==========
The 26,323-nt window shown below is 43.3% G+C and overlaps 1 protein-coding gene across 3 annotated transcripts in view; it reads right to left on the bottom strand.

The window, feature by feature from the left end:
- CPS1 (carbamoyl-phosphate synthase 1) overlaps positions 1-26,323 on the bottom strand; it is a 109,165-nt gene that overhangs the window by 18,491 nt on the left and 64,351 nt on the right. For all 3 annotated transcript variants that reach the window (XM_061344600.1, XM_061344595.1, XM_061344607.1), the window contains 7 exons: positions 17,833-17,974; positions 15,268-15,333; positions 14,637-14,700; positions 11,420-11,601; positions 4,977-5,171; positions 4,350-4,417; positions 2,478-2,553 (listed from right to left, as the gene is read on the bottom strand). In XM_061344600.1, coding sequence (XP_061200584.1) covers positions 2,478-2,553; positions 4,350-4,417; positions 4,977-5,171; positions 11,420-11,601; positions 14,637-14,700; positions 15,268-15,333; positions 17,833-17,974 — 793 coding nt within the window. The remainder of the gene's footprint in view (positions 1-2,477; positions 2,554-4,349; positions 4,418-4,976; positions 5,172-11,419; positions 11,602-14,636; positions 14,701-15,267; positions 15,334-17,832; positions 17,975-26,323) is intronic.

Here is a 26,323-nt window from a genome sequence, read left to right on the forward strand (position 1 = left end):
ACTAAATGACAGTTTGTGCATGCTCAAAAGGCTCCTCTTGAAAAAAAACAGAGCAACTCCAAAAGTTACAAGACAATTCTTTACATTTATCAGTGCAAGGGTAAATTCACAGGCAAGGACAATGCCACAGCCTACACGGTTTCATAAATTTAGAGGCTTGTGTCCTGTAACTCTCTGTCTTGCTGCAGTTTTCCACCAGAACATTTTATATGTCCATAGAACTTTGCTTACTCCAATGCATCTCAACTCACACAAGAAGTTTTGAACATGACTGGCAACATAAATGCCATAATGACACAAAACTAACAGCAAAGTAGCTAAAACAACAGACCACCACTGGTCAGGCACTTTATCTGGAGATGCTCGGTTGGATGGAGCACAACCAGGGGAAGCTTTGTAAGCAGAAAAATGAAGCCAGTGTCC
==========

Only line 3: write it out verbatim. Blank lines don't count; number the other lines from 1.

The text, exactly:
- CPS1 (carbamoyl-phosphate synthase 1) overlaps positions 1-26,323 on the bottom strand; it is a 109,165-nt gene that overhangs the window by 18,491 nt on the left and 64,351 nt on the right. For all 3 annotated transcript variants that reach the window (XM_061344600.1, XM_061344595.1, XM_061344607.1), the window contains 7 exons: positions 17,833-17,974; positions 15,268-15,333; positions 14,637-14,700; positions 11,420-11,601; positions 4,977-5,171; positions 4,350-4,417; positions 2,478-2,553 (listed from right to left, as the gene is read on the bottom strand). In XM_061344600.1, coding sequence (XP_061200584.1) covers positions 2,478-2,553; positions 4,350-4,417; positions 4,977-5,171; positions 11,420-11,601; positions 14,637-14,700; positions 15,268-15,333; positions 17,833-17,974 — 793 coding nt within the window. The remainder of the gene's footprint in view (positions 1-2,477; positions 2,554-4,349; positions 4,418-4,976; positions 5,172-11,419; positions 11,602-14,636; positions 14,701-15,267; positions 15,334-17,832; positions 17,975-26,323) is intronic.